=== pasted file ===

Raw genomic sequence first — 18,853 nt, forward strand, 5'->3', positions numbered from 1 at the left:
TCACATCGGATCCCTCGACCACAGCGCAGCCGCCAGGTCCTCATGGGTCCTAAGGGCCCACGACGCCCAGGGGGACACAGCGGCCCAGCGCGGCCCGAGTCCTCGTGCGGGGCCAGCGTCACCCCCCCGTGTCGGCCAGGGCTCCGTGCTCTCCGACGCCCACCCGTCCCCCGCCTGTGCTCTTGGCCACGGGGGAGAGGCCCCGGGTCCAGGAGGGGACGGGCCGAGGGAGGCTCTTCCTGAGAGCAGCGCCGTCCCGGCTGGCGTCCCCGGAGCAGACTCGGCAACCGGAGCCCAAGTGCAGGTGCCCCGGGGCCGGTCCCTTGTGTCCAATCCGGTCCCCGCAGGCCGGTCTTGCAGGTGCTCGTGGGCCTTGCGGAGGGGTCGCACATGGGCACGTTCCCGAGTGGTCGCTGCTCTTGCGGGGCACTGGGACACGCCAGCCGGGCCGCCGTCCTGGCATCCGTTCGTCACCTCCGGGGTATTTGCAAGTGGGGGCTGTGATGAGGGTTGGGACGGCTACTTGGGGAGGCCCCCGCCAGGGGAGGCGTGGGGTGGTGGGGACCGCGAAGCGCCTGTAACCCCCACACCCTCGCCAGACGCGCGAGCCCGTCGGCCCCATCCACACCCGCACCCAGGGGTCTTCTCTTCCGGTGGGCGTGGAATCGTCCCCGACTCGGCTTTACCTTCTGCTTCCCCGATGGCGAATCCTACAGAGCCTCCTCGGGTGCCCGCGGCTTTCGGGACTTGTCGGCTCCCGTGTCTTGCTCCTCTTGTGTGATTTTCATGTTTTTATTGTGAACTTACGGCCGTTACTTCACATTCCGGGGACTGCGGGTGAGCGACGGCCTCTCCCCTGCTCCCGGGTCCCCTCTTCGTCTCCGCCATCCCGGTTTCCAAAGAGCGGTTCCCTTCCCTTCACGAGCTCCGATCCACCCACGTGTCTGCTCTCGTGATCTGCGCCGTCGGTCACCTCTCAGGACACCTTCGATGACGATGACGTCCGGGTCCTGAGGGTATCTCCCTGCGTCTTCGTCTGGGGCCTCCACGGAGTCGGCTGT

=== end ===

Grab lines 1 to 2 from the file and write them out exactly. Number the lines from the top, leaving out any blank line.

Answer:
Raw genomic sequence first — 18,853 nt, forward strand, 5'->3', positions numbered from 1 at the left:
TCACATCGGATCCCTCGACCACAGCGCAGCCGCCAGGTCCTCATGGGTCCTAAGGGCCCACGACGCCCAGGGGGACACAGCGGCCCAGCGCGGCCCGAGTCCTCGTGCGGGGCCAGCGTCACCCCCCCGTGTCGGCCAGGGCTCCGTGCTCTCCGACGCCCACCCGTCCCCCGCCTGTGCTCTTGGCCACGGGGGAGAGGCCCCGGGTCCAGGAGGGGACGGGCCGAGGGAGGCTCTTCCTGAGAGCAGCGCCGTCCCGGCTGGCGTCCCCGGAGCAGACTCGGCAACCGGAGCCCAAGTGCAGGTGCCCCGGGGCCGGTCCCTTGTGTCCAATCCGGTCCCCGCAGGCCGGTCTTGCAGGTGCTCGTGGGCCTTGCGGAGGGGTCGCACATGGGCACGTTCCCGAGTGGTCGCTGCTCTTGCGGGGCACTGGGACACGCCAGCCGGGCCGCCGTCCTGGCATCCGTTCGTCACCTCCGGGGTATTTGCAAGTGGGGGCTGTGATGAGGGTTGGGACGGCTACTTGGGGAGGCCCCCGCCAGGGGAGGCGTGGGGTGGTGGGGACCGCGAAGCGCCTGTAACCCCCACACCCTCGCCAGACGCGCGAGCCCGTCGGCCCCATCCACACCCGCACCCAGGGGTCTTCTCTTCCGGTGGGCGTGGAATCGTCCCCGACTCGGCTTTACCTTCTGCTTCCCCGATGGCGAATCCTACAGAGCCTCCTCGGGTGCCCGCGGCTTTCGGGACTTGTCGGCTCCCGTGTCTTGCTCCTCTTGTGTGATTTTCATGTTTTTATTGTGAACTTACGGCCGTTACTTCACATTCCGGGGACTGCGGGTGAGCGACGGCCTCTCCCCTGCTCCCGGGTCCCCTCTTCGTCTCCGCCATCCCGGTTTCCAAAGAGCGGTTCCCTTCCCTTCACGAGCTCCGATCCACCCACGTGTCTGCTCTCGTGATCTGCGCCGTCGGTCACCTCTCAGGACACCTTCGATGACGATGACGTCCGGGTCCTGAGGGTATCTCCCTGCGTCTTCGTCTGGGGCCTCCACGGAGTCGGCTGT